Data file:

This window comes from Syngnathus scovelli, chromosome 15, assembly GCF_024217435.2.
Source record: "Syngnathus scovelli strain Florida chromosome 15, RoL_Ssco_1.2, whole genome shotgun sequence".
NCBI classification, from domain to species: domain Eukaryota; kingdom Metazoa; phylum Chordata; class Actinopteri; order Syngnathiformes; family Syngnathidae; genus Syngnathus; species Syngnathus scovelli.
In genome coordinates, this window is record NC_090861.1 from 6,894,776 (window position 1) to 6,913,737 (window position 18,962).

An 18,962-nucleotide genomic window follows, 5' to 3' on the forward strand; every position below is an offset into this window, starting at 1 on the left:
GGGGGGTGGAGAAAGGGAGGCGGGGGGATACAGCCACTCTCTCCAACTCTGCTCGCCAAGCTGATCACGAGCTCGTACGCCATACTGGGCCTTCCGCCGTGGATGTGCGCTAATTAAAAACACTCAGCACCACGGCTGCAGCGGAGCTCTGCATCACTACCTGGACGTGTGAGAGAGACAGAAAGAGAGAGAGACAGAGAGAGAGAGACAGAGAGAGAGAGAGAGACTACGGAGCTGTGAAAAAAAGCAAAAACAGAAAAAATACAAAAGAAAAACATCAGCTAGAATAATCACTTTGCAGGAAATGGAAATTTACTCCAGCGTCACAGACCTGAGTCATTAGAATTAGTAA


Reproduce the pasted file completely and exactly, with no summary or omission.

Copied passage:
This window comes from Syngnathus scovelli, chromosome 15, assembly GCF_024217435.2.
Source record: "Syngnathus scovelli strain Florida chromosome 15, RoL_Ssco_1.2, whole genome shotgun sequence".
NCBI classification, from domain to species: domain Eukaryota; kingdom Metazoa; phylum Chordata; class Actinopteri; order Syngnathiformes; family Syngnathidae; genus Syngnathus; species Syngnathus scovelli.
In genome coordinates, this window is record NC_090861.1 from 6,894,776 (window position 1) to 6,913,737 (window position 18,962).

An 18,962-nucleotide genomic window follows, 5' to 3' on the forward strand; every position below is an offset into this window, starting at 1 on the left:
GGGGGGTGGAGAAAGGGAGGCGGGGGGATACAGCCACTCTCTCCAACTCTGCTCGCCAAGCTGATCACGAGCTCGTACGCCATACTGGGCCTTCCGCCGTGGATGTGCGCTAATTAAAAACACTCAGCACCACGGCTGCAGCGGAGCTCTGCATCACTACCTGGACGTGTGAGAGAGACAGAAAGAGAGAGAGACAGAGAGAGAGAGACAGAGAGAGAGAGAGAGACTACGGAGCTGTGAAAAAAAGCAAAAACAGAAAAAATACAAAAGAAAAACATCAGCTAGAATAATCACTTTGCAGGAAATGGAAATTTACTCCAGCGTCACAGACCTGAGTCATTAGAATTAGTAA